“It is axiomatic that federal courts are courts of limited jurisdiction.” Ramirez v. Humana, Inc., 119 F.Supp.2d 1307, 1308 (M.D. Fla. 2000) (citing Kokkonen v. Guardian Life Ins. Co. of America, 511 U.S. 375, 377 (1994)). Removal to federal court is proper in “any civil action brought in a state court of which the district courts of the United States have original jurisdiction.” 28 U.S.C. § 1441(a). To establish original jurisdiction, an action must satisfy the jurisdictional prerequisites of either federal question jurisdiction under 28 U.S.C. § 1331 or diversity jurisdiction under 28 U.S.C. § 1332. Federal question jurisdiction exists when the civil action arises “under the Constitution, laws, or treaties of the United States.” 28 U.S.C. § 1331. Diversity jurisdiction exists when the parties are citizens of different states, and the amount in controversy exceeds $75, 000. See Id. § 1332(a). The removing party has the burden of showing that removal from state court to federal court is proper. Mitchell v. Brown & Williamson Tobacco Corp., 294 F.3d 1309, 1314 (11th Cir. 2002). “To determine whether the claim arises under federal law, [courts] examine the ‘well pleaded' allegations of the Complaint and ignore potential defenses.” Beneficial Nat. Bank v. Anderson, 539 U.S. 1, 5 (2003).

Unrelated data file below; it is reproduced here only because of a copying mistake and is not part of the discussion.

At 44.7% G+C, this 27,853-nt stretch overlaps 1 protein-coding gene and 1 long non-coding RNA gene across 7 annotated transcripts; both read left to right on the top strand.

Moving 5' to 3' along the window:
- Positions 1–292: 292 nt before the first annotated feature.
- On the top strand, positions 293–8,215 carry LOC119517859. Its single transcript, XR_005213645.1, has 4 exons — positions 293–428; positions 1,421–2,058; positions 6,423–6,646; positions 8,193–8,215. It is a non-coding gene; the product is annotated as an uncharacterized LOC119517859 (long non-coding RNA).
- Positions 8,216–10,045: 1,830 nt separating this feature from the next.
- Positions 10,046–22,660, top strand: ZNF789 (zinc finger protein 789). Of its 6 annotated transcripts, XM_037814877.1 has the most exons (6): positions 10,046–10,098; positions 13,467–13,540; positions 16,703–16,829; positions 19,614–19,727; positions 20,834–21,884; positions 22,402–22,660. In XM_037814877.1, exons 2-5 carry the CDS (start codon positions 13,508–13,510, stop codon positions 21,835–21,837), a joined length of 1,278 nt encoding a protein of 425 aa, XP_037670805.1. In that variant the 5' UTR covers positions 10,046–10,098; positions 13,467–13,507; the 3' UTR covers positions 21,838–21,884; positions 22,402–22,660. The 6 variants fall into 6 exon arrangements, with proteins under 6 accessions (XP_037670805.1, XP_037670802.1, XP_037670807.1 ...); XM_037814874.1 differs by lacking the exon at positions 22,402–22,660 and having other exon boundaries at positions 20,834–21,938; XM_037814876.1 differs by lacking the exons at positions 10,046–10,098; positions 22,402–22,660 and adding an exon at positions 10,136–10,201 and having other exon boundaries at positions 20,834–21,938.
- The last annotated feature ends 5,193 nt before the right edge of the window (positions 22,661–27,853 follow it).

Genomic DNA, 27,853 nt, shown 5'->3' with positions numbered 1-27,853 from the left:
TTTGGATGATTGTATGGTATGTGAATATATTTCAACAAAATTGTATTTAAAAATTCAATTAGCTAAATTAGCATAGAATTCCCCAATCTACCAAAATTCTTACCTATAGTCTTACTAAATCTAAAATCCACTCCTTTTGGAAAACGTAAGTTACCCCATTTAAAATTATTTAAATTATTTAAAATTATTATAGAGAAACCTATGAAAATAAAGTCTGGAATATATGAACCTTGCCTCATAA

The CAFA “expanded considerably the subject matter jurisdiction of the federal courts over class actions that meet certain minimal requirements.” Dudley v. Eli Lilly & Co., 778 F.3d 909, 911 (11th Cir. 2014) (citing Miedema v. Maytag Corp., 450 F.3d 1322, 1327 (11th Cir. 2006)). “Specifically, CAFA grants federal district courts jurisdiction over class actions where (1) any member of the plaintiff class is a citizen of a state different from the state of citizenship of any defendant, (2) the aggregate amount in controversy exceeds $5 million, and (3) the proposed plaintiff class contains at least 100 members.” Id. (emphasis omitted) (citing 28 U.S.C. § 1332(d)(2), (5)-(6)); see S. Florida Wellness, Inc. v. Allstate Ins. Co., 745 F.3d 1312, 1315 (11th Cir. 2014) (hereinafter, “Wellness”). While normally a court shall “presume[ ] that a cause lies outside this limited jurisdiction, ” Kokkonen, 511 U.S. at 377, the Supreme Court has “made clear that ‘no anti-removal presumption attends cases invoking CAFA, which Congress enacted to facilitate adjudication of certain class actions in federal court.'” Dudley, 778 F.3d at 912 (quoting Dart Cherokee Basin Operating Co., LLC v. Owens, 135 S.Ct. 547, 554 (2014)). Nevertheless, a defendant seeking removal on the basis of diversity jurisdiction must demonstrate the existence of federal jurisdiction and the amount in controversy by a preponderance of the evidence. See 28 U.S.C. § 1446(c)(2)(B); Pretka v. Kolter City Plaza II, Inc., 608 F.3d 744, 752 (11th Cir. 2010); Williams v. Best Buy Co., 269 F.3d 1316, 1319 (11th Cir. 2001).